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Fierce conditions cause big problems for Lymington adventurer
HUGE swells and fierce winds are causing problems for a Hampshire sailor attempting to recreate a famous voyage of Antarctic discovery.
Already having had to contend with icebergs, crew members on the Alexandra Shackleton, skippered by Nick Bubb, from Lymington, have suffered electrical difficulties that have broken their long-range radio and radar tracking device.
And with seven-metre swells and gusts of up to 50 knots, the shipmates trying to follow the route taken by polar explorer Sir Ernest Shackleton nearly a century ago have had to contend with seasickness as they try to fix the problems, caused by water logging.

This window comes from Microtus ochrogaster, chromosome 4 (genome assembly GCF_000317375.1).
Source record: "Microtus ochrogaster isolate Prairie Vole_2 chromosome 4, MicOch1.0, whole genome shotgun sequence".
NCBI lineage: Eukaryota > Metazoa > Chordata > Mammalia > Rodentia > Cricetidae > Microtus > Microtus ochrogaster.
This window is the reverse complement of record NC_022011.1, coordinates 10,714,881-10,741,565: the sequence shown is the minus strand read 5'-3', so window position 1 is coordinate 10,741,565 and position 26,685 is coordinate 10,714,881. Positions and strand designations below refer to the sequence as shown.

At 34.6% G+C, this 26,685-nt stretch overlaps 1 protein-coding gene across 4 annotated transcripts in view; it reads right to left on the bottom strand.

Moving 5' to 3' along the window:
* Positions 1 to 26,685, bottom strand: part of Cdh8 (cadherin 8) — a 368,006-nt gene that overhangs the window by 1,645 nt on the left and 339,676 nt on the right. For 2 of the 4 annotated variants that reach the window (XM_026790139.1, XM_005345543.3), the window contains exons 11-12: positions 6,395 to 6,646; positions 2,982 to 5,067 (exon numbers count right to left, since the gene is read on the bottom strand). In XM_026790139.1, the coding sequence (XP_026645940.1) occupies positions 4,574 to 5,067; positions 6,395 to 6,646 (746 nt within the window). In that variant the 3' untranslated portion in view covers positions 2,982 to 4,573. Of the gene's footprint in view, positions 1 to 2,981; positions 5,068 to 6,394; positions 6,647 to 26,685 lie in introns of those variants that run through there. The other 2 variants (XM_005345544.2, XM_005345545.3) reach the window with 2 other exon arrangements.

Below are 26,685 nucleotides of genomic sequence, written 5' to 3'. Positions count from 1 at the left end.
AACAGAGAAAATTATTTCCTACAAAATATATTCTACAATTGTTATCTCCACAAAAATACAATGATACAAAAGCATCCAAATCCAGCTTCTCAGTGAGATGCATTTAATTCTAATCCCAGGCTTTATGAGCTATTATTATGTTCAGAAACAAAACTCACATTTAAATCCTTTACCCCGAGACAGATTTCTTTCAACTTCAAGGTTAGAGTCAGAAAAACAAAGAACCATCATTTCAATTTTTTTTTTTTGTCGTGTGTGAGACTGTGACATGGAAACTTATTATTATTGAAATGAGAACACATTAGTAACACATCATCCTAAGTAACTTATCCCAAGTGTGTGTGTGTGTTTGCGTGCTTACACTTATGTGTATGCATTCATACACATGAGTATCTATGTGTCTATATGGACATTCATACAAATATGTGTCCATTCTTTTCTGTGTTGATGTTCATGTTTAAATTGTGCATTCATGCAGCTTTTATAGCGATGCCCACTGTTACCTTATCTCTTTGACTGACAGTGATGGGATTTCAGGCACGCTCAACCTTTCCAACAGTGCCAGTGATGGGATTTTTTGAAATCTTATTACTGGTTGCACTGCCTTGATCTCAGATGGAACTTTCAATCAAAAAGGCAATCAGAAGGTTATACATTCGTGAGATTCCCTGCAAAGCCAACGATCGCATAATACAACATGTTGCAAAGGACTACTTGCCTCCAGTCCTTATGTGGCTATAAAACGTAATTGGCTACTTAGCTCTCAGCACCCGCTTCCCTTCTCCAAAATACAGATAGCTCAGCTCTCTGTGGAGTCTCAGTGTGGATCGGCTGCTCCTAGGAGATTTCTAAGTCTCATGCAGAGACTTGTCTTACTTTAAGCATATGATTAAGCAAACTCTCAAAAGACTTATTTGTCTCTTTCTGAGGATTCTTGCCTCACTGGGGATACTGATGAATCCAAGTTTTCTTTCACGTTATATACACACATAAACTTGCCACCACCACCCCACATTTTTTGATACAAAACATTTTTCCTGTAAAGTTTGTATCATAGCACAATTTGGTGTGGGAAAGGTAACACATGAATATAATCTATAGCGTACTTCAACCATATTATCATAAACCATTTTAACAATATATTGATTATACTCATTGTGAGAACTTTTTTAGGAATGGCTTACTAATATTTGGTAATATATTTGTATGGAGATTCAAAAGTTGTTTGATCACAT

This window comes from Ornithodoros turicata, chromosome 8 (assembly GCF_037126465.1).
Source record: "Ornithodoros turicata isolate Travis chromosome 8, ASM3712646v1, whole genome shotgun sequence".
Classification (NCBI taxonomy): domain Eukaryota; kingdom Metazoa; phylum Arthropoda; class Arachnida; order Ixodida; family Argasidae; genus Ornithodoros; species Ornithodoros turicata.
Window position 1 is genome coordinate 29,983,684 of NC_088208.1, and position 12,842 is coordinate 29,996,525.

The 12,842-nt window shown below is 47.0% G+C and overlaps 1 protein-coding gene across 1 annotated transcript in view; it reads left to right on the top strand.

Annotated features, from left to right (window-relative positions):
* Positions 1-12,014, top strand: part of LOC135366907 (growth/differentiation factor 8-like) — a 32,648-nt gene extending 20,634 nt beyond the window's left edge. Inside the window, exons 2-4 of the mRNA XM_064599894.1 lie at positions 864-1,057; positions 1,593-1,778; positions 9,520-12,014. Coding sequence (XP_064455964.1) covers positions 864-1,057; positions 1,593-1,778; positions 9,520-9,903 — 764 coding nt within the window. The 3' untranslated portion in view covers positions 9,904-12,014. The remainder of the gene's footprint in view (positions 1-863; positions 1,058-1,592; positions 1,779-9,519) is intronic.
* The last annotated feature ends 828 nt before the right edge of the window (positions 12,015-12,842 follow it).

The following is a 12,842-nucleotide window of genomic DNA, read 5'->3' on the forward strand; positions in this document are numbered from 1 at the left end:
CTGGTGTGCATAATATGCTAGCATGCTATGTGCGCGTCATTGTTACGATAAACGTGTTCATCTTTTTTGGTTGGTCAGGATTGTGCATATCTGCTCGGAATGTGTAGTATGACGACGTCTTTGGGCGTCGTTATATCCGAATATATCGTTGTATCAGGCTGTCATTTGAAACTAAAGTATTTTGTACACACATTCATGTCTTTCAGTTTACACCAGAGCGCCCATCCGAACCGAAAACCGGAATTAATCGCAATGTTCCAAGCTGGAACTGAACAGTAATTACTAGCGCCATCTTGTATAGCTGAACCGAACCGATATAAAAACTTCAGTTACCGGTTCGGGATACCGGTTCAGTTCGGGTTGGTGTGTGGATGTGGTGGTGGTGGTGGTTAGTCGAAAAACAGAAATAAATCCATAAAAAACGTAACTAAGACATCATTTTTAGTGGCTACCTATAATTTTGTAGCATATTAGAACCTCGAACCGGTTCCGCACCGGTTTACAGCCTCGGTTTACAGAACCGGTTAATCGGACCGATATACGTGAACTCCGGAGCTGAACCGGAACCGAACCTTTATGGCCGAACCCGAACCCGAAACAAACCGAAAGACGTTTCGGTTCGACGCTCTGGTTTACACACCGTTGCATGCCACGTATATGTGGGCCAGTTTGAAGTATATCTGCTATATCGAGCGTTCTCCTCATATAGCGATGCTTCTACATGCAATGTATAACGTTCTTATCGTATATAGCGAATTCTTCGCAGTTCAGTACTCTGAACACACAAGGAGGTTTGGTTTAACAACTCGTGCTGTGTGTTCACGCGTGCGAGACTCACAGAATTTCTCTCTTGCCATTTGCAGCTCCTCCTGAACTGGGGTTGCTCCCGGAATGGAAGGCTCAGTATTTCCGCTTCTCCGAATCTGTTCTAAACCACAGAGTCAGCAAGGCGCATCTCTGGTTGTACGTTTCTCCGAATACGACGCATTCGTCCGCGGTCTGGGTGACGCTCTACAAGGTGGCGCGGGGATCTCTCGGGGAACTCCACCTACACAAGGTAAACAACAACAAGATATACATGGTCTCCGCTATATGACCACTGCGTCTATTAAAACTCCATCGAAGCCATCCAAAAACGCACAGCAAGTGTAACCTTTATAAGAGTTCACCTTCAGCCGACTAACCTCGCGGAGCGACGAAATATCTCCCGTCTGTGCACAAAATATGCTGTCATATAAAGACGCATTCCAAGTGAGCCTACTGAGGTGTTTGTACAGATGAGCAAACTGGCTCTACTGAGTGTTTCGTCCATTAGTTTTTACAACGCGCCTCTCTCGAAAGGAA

Until the technical problems are resolved, the team of rowers have only been able to communicate with their support team over a short-range radio.
The 22ft vessel has covered 229 nautical miles since leaving King George Island on its epic 800-mile journey, following the route to South Georgia taken by Shackleton after his ship, the Endurance, was crushed by pack ice and sank in 1916.
Nick, 33, reported that the crew were all fine, but feeling quite queasy in the huge swell. But he said they had all managed to eat more, which was a positive sign.
After reaching South Georgia, the team will attempt to recreate Shackleton’s three-day trek across its mountainous interior, where he reached a whaling station and managed to get help for the rest of his stranded crew.